Berth Marks
R0 - United Kingdom - Ag Plate
Review written by and copyright: Samuel Scott (21st September 2014).
The Film

***This is a technical review only. For reviews on the movie from various critics, we recommend visiting HERE.***

Laurel and Hardy's second two-reel talkie is made up of a few very simple scenes. Oliver Hardy goes to meet his partner Stan Laurel at the train station. They have a vaudeville act which involves a bass fiddle and are on their way to their next performance. They just barely make the train and are led to their berth, wreaking havoc amongst the other passengers in their wake.

With much difficulty, they undress in their berth. As soon as they're ready for bed, they arrive at Pottsville, their destination, and have to hurry off. Once the train has left the station, they discover that they have left their bass fiddle on board.

But the situations aren't important, it's what the boys do with them. The way Ollie wanders around the station in search of Stan, just missing him several times, and the various contortions the pair try to get into their upper berth that give the film its fun. Especially nice is the interchange between the boys and the conductor.

This Laurel & Hardy short is unmissable!


Low budget public domain distributor Ag Plate (whose releases can often be found in 1 related chain stores), have released the short film "Berth Marks" on to DVD all on it's own, rather than with other related shorts. They have used the original aspect ratio of 1.33:1, but unfortunately it looks like the print has been dragged through a hedge backwards, then recorded from an eighth generation VHS.

So, where to start? The feature is less than twenty minutes long, but not a single second of it looks good. Right from the start, when we see the title card that is horribly faded (you can't make out some of the writing at the bottom), you become self aware of what is to come. Details are practically non-existent, with everything looking clunky and dishevelled, whilst backgrounds just become a blur of black and white noise. The print is absolutely littered with damage, with more scratches, nicks and dirt than I care to count, especially in scenes which take place on the train itself. Stability isn't too bad. There isn't much wobble, so at least whoever was in charge of this release got something right to a degree of sensibility. Still, there is nothing to be joyous about here. With the title in the public domain, I doubt many companies will put much effort into restoring the film, even if it is from a pair of early cinema's comedy legends, and one of the greatest double acts to ever grace the silver screen. Gutted.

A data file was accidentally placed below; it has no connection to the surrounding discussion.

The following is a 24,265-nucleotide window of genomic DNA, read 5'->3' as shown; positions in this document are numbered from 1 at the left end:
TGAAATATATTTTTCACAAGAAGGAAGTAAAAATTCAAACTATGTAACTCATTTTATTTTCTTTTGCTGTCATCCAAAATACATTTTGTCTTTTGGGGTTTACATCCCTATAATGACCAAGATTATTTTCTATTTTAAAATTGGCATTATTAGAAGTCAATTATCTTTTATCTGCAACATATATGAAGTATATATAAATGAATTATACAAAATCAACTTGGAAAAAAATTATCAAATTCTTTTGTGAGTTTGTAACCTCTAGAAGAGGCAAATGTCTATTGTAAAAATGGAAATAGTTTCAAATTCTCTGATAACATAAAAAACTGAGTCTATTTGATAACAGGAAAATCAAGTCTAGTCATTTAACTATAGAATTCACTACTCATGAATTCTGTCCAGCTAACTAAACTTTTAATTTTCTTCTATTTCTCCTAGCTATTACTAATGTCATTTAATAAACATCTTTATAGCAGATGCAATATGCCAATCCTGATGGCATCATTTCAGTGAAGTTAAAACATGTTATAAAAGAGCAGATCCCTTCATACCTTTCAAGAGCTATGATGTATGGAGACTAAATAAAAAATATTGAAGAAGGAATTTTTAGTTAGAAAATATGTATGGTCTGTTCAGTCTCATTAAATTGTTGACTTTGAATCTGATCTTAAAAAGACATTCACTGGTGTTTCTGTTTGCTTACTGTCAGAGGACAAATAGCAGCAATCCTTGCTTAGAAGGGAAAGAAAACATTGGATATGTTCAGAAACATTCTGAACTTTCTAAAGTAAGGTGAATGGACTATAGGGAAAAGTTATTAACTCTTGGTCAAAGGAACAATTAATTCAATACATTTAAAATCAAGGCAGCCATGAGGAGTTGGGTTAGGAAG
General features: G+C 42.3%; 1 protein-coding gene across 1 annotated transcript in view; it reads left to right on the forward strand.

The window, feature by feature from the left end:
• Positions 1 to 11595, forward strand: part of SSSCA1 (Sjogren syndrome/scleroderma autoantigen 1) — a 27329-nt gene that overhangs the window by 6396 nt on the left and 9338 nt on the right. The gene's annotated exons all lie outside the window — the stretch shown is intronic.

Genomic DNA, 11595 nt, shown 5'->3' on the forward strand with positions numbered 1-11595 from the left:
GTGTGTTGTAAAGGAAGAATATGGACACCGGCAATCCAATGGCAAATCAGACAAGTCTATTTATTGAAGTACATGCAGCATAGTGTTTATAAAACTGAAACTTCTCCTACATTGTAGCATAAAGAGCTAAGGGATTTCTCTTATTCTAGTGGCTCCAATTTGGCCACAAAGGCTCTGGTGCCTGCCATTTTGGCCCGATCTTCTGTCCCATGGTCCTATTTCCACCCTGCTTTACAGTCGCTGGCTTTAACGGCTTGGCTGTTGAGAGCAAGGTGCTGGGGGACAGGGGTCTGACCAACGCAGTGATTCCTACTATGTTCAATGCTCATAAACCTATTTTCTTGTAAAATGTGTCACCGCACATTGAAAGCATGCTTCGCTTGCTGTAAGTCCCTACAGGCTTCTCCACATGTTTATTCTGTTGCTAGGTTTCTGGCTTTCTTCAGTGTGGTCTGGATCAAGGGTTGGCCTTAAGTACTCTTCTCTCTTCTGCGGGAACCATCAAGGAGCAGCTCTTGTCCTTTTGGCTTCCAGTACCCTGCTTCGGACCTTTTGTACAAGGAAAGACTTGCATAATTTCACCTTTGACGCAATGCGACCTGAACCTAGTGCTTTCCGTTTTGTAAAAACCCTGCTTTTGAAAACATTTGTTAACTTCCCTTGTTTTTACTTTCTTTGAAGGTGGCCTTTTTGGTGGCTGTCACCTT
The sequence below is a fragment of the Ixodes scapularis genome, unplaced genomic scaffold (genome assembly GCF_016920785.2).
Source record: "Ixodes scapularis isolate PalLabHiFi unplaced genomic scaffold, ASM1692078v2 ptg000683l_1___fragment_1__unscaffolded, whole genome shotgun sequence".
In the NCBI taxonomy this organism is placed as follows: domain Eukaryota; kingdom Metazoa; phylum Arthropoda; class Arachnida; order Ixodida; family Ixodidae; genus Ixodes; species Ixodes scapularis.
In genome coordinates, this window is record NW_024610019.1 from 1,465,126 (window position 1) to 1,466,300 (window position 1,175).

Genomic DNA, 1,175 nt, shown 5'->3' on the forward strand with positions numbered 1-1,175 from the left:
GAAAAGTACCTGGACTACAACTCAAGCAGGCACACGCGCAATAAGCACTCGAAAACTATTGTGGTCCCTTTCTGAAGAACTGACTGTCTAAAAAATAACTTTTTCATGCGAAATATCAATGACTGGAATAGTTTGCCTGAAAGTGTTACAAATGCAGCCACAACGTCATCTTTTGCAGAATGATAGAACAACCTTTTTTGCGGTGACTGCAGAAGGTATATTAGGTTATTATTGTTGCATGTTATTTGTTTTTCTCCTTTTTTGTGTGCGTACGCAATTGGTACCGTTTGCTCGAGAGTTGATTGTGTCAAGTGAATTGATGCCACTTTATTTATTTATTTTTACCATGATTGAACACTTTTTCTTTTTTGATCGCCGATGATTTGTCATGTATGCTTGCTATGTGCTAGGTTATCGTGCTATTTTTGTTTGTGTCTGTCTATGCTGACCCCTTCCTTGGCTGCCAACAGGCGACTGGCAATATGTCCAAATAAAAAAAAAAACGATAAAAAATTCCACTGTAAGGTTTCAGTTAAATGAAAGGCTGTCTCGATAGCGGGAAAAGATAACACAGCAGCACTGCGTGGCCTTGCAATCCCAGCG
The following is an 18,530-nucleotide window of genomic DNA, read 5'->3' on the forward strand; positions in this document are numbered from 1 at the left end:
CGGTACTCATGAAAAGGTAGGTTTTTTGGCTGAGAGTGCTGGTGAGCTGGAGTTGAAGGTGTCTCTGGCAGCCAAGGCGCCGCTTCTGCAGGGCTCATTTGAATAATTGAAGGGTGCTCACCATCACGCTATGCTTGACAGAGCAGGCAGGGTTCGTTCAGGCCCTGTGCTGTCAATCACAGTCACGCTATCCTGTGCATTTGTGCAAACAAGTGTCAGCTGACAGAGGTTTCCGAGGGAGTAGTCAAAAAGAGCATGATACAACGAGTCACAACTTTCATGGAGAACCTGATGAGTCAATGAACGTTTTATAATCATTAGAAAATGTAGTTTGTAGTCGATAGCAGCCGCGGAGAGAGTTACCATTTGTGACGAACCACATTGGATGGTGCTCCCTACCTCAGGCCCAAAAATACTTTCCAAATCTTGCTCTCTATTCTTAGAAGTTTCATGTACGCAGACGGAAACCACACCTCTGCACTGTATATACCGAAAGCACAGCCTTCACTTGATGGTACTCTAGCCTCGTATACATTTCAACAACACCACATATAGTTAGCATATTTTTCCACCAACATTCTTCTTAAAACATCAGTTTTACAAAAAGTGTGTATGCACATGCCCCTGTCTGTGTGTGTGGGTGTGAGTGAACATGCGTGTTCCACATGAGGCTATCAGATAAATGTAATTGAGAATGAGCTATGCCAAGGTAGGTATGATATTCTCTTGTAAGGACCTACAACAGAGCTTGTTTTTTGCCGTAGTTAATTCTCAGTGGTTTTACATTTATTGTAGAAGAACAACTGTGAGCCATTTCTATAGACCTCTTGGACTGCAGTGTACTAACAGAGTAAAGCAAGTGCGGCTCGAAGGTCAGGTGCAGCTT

The feature is uncut and runs 19:16 including copyright screens and company logos.


Ag Plate have provided a single English LPCM 2.0 Dual Mono track on this disc, and although it isn't quite the disaster the transfer is, it is still very poor indeed. The dialogue is mumbled and often difficult to understand, resulting in the need to rewind and listen again. Unfortunately, turning the volume up just results in a sea of hiss, so there is no easy fix here. The track is decisively flat, with no depth at all - a shame, as there are a few sound effects that would really help involve the viewer if they were a bit clearer. It's a barely serviceable track, and not one you'll want to listen to again.

No subtitles are included.




The Film: C+ Video: E+ Audio: D- Extras: F Overall: D


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